Ross as Educational “Museum”

The fifth graders journeyed to the Upper School last week to look at reproductions of art as part of their studies on ancient Sumer.

In the fifth grade, students begin to explore the development of civilizations that arose around river ecologies in Egypt, Mesopotamia, the Indus River Valley, Southwest Eurasia, and the Americas. To supplement their learning about these cultures, the students examined a replica of the stele featuring the Law Code of Hammurabi that stands in the lobby of the Senior Thesis Building.

Upper School cultural history teacher Terry Lichtenstein offered insight into the sculpture, asking the students to look closely at the detailed carvings and think about the meanings behind them. Hammurabi was a First Dynasty king in the city-state of Babylon, an ancient city-states on the Mesopotamian plain. He is known for the set of laws called Hammurabi’s Code, one of the first written codes of law in recorded history. The sculpture features an image of King Hammurabi receiving the laws from Shamash, the sun god. The laws, written in cuneiform, are inscribed beneath the two figures.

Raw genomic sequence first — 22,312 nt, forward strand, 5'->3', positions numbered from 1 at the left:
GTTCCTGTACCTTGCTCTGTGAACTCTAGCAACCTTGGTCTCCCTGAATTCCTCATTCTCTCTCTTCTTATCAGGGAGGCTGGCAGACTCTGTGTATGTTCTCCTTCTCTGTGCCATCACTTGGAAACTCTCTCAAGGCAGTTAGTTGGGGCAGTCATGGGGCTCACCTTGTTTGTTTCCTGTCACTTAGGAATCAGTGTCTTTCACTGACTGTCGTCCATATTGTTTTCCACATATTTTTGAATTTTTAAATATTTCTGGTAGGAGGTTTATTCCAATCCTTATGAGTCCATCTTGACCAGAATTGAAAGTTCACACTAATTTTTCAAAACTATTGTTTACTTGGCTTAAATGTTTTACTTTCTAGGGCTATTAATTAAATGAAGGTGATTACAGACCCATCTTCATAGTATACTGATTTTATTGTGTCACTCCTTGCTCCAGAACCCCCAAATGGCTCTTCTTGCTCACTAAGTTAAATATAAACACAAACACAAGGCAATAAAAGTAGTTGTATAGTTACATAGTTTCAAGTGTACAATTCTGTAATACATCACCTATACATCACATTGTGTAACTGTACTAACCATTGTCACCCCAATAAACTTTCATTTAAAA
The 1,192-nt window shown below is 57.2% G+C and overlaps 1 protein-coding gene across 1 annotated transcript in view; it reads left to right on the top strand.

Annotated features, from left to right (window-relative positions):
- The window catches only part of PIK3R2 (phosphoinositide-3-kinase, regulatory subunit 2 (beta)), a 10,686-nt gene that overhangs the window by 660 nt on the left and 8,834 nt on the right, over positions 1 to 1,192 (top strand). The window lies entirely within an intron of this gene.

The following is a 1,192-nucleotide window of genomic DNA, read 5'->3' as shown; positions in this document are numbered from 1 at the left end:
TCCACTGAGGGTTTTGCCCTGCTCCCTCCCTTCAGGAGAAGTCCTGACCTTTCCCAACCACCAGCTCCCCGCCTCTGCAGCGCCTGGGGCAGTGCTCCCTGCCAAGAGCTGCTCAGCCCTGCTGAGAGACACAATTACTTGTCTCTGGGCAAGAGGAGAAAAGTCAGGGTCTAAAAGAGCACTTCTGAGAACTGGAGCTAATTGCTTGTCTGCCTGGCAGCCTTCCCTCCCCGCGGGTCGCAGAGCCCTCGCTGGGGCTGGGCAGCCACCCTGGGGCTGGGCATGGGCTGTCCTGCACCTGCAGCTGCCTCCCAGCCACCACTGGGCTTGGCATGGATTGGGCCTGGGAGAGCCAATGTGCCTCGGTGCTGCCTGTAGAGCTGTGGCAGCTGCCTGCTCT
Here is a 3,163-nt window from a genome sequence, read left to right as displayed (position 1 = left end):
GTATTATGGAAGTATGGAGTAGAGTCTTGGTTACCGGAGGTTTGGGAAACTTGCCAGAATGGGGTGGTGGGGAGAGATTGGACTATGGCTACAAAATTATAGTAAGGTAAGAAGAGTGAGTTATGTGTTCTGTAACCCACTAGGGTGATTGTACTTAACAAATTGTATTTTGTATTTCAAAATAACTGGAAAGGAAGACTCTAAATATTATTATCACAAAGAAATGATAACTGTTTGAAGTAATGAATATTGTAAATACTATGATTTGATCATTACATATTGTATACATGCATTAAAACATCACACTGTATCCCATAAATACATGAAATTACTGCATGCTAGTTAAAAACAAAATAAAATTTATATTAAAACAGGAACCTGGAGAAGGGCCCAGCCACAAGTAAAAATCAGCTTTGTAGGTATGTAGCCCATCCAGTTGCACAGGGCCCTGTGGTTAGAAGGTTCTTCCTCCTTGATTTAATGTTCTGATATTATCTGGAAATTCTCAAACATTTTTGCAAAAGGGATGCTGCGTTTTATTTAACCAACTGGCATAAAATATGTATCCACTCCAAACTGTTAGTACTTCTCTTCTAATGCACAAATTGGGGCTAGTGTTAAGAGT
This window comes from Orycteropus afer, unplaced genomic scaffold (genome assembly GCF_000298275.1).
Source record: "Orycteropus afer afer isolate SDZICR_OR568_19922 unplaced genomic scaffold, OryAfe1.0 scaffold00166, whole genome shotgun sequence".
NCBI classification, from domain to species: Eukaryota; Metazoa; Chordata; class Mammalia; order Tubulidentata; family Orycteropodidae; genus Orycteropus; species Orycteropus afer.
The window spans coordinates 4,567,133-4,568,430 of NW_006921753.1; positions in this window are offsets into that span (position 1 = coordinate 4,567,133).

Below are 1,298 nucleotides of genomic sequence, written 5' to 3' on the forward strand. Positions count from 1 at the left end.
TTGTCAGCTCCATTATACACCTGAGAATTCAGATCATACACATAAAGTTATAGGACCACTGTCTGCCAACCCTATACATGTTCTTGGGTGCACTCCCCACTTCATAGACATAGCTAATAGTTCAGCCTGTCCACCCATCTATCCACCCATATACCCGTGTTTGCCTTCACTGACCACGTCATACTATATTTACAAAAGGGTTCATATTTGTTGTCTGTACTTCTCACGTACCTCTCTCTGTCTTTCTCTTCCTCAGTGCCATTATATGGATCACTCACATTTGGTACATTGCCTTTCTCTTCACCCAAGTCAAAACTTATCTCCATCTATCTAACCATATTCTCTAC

After close observation and note taking, the students followed Terry to her classroom for a short art history lesson, reminiscent of a college-style class with slides and open discussion. Passing more sculpture reproductions and paintings en route, one student proclaimed, “Ross is a huge art museum!”

Once the class was seated, Terry talked about polytheism in ancient Mesopotamia and showed an image of the Victory Stele of Naram-Sin, who was the first Mesopotamian king known to have claimed divinity for himself. “This is really about celebrating power, the power of the king,” Terry explained. “How do we know that he is the king?” she asked the class. “He’s much taller,” answered one student. “He’s wearing a crown,” offered another. The stele depicts Naram-Sin’s triumph over a chief and his people.

“I really enjoy learning this,” said Schuyler VanTassel at the end of the lesson. “I’m pretty excited to learn about the Sumerians and Egyptians.”